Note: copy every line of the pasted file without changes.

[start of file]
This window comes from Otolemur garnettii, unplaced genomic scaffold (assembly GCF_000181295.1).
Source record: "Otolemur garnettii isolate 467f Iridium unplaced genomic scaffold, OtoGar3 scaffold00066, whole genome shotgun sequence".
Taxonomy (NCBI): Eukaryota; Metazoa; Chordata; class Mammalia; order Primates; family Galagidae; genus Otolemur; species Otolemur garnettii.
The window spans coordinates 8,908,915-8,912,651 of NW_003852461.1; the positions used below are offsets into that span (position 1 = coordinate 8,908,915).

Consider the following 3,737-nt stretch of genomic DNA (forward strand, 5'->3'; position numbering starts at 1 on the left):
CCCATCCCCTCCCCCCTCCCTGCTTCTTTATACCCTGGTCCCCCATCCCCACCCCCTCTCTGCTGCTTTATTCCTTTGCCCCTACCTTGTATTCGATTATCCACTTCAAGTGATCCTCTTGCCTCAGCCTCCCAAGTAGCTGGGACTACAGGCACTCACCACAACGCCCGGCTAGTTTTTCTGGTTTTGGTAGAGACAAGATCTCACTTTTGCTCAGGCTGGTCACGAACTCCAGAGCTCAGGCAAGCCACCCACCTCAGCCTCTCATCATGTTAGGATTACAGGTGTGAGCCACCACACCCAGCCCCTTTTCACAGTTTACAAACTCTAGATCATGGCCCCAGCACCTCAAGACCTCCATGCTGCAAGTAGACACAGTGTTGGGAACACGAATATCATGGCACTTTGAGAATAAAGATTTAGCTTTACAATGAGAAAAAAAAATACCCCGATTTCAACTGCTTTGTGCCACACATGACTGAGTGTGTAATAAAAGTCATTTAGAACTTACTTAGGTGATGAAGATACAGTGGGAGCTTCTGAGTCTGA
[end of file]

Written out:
This window comes from Otolemur garnettii, unplaced genomic scaffold (assembly GCF_000181295.1).
Source record: "Otolemur garnettii isolate 467f Iridium unplaced genomic scaffold, OtoGar3 scaffold00066, whole genome shotgun sequence".
Taxonomy (NCBI): Eukaryota; Metazoa; Chordata; class Mammalia; order Primates; family Galagidae; genus Otolemur; species Otolemur garnettii.
The window spans coordinates 8,908,915-8,912,651 of NW_003852461.1; the positions used below are offsets into that span (position 1 = coordinate 8,908,915).

Consider the following 3,737-nt stretch of genomic DNA (forward strand, 5'->3'; position numbering starts at 1 on the left):
CCCATCCCCTCCCCCCTCCCTGCTTCTTTATACCCTGGTCCCCCATCCCCACCCCCTCTCTGCTGCTTTATTCCTTTGCCCCTACCTTGTATTCGATTATCCACTTCAAGTGATCCTCTTGCCTCAGCCTCCCAAGTAGCTGGGACTACAGGCACTCACCACAACGCCCGGCTAGTTTTTCTGGTTTTGGTAGAGACAAGATCTCACTTTTGCTCAGGCTGGTCACGAACTCCAGAGCTCAGGCAAGCCACCCACCTCAGCCTCTCATCATGTTAGGATTACAGGTGTGAGCCACCACACCCAGCCCCTTTTCACAGTTTACAAACTCTAGATCATGGCCCCAGCACCTCAAGACCTCCATGCTGCAAGTAGACACAGTGTTGGGAACACGAATATCATGGCACTTTGAGAATAAAGATTTAGCTTTACAATGAGAAAAAAAAATACCCCGATTTCAACTGCTTTGTGCCACACATGACTGAGTGTGTAATAAAAGTCATTTAGAACTTACTTAGGTGATGAAGATACAGTGGGAGCTTCTGAGTCTGA